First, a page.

The K9 Thunder saw the first combat during the Bombardment of Yeonpyeong on November 23, 2010. Six ROKMC howitzers engaged against the surprise attack from the North Korean artillery. Prior to the battle, the howitzers returned from a scheduled firing exercise, using the most of shells stored within the howitzer. In addition, one howitzer experienced a problem during the exercise that a shell became stuck in the barrel, disabling it from use. Two units received slight damage on firing control system during initial North Korean attack, making only three out of six units were able to counterattack. Eventually, the howitzer that had problem on its barrel joined on second counterattack after receiving field repair. K9 fought back in the ratio of shooting one shell every one minute and 30 second, because the marines had to carry the shell from the armory and manually load to the howitzer under heavy fire. On the other hand, the staff officer explained to the President Lee Myung-bak that K-9 can only one shoot for one minute acctually.
The first country Samsung Techwin sold the K9 to was Turkey. Turkey received its first batch of the K9 and the license to domestically produce the system in 2004, in a deal that amounted to $1 billion. The domestic Turkish version was renamed as T-155 Firtina. Turkey is expected to field a force of 300 Firtinas by 2011. Samsung Techwin has also formed a venture on 29 March 2012 with Indian conglomerate Larsen and Toubro to supply the K9 for the Indian Army Howitzer competition.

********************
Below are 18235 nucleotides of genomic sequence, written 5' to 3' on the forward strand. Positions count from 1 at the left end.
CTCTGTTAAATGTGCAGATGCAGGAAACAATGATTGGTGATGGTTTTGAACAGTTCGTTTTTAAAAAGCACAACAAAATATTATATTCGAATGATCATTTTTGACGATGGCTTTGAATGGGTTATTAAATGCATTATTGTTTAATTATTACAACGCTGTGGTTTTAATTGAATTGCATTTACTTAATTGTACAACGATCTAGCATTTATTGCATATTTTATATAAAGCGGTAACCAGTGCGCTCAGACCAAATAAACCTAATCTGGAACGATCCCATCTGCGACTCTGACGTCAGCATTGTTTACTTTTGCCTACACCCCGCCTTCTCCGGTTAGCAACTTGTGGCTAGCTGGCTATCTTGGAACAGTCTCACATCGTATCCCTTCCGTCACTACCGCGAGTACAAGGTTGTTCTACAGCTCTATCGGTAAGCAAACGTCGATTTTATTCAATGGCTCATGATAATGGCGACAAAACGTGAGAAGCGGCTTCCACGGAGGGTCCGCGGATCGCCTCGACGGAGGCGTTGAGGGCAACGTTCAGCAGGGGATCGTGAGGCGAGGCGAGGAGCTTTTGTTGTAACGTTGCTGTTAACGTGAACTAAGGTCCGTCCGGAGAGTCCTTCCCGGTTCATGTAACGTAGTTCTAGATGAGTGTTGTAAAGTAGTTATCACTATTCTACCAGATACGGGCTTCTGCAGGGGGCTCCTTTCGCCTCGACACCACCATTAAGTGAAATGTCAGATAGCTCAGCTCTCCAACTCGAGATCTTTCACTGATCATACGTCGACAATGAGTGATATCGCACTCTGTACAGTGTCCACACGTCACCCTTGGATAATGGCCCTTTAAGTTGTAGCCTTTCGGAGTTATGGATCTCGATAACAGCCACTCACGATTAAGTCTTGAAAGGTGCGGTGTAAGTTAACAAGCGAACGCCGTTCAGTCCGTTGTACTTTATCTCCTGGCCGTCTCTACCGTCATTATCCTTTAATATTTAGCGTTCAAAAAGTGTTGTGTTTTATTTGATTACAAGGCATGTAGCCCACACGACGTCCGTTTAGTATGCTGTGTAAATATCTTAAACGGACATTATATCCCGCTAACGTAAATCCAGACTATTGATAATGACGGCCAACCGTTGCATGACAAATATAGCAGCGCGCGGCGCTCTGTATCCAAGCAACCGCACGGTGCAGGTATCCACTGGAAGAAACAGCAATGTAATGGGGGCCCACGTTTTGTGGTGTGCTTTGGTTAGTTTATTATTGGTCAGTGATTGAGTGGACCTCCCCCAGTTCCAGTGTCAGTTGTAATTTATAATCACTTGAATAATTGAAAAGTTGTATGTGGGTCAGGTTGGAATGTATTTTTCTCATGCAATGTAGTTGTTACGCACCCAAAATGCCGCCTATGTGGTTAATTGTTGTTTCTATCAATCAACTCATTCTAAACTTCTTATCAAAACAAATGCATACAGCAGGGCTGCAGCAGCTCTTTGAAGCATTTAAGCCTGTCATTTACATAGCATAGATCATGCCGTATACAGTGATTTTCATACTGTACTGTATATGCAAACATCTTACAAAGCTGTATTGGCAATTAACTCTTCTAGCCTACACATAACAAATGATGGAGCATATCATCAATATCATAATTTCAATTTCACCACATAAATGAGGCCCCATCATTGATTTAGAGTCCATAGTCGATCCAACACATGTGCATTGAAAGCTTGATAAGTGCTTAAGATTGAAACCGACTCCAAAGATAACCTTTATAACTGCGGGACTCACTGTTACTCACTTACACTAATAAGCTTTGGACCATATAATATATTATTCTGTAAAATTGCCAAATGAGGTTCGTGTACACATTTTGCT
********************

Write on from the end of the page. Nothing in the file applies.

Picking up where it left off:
The K9 was a contender for Phase 1C of Australia's Land 17 Artillery Replacement Program prior to that phase of the project being cancelled in May 2012.
Variants and upgrades
- XK9: Experimental prototype.
- K9: First-production variant.
- K10: Ammunition resupply vehicle using K9 chassis.
- T-155: Turkish version of K9.
Total of 1,136 K9 and 179 K10 will be produced.
Total of 350 T-155 Fırtına will be produced.
- Archer Artillery System
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- "North Korea Fires On Island in South, 2 Dead". Fox News Channel. Associated Press. 2010-11-23. Retrieved 2010-11-23.
- "K9 Features: Protection". Samsung Techwin.
- "K9 Features: Superior firepower". Samsung Techwin.
- "K9 Features: Higher Mobility". Samsung Techwin.
- "K9 Features: Shoot-and-scoot". Samsung Techwin.
- "K10 Features: Higher Mobility&Common Chassis". Samsung Techwin.
- "K10 ARV". Samsung Techwin.
- "K10 Features: Automatic Control System". Samsung Techwin.
- Extent of NK damage remains uncertain The KoreaTimes, 26. November 2010
- GlobalSecurity website - K9
- "L&T, Samsung join hands for India's Howitzer artillery". The Times Of India. 29 March 2012.
- "Rethink of Defence projects to save billions". ABC Online. May 3, 2012. Retrieved May 3, 2012.
- Samsung Techwin signs deal for delivering 120 K9 Thunder self-propelled howitzers to Poland armyrecognition.com, December 17, 2014.
|Wikimedia Commons has media related to K9 Thunder.|